From the fur trade to the UBC archives

The title of librarian Laurenda Daniells’ memoir, Royal Blood, refers to her great-grandmother Sally (at left), daughter of an Okanagan chief, who married Scottish-born fur trader Alexander Ross. FULL STORY

Good wood

September 17th, 2014

Braid, Kate glassesPoet, non-fiction writer and former carpenter Kate Braid will be touring the Gulf Islands and Metro Vancouver with fellow carpenter/poet/non-fiction writer John Terpstra around the theme of “Wood.” See poster below for dates and places.

At age thirty, Kate Braid was in a party, unemployed. Jobs were few on a Gulf Island in 1977 so she was preparing to go off-island. She was desperate to stay. Someone piped up, “I just quit my job as a carpenter on the new school. Apply for that.”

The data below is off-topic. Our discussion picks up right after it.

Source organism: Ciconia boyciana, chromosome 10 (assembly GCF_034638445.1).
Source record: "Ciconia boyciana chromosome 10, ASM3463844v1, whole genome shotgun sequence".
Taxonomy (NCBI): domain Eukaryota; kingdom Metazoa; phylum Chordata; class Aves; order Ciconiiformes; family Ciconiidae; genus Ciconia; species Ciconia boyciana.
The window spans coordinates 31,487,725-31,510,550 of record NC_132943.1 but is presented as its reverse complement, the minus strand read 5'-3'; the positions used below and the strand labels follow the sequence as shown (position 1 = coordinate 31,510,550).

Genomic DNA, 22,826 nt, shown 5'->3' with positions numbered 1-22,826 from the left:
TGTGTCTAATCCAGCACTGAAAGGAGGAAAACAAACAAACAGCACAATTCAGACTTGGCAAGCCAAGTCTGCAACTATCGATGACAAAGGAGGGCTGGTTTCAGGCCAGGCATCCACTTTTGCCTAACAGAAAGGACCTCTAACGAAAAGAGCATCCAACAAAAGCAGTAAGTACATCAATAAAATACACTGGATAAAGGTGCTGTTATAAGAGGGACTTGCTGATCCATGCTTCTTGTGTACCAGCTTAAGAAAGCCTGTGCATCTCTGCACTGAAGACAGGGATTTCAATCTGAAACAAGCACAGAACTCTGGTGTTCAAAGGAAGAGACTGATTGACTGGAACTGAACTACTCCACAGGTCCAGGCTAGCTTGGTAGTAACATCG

Kate Braid had never hung a door. Never mixed concrete. But everyone convinced her she should apply. There is liquid courage and there is also liquid logic. Just lie, they told her.

So she found the crew boss, asked for work. She had no construction skills, no training, but he hired her. Years later Kate Braid found out why. The crew had been slacking off, so the foreman thought having a pretty woman on the site might increase their motivation to look good at their work.

Kate Braid wrote about her fifteen years in construction in her 2009 book of poetry, Turning Left to the Ladies (Palimpsest Press, $18). It recalls her progression from her first job as a neophyte construction labourer on a Gulf Island to building houses and bridges on the Lower Mainland as an apprentice carpenter, then as a journeyman carpenter, surrounded by men.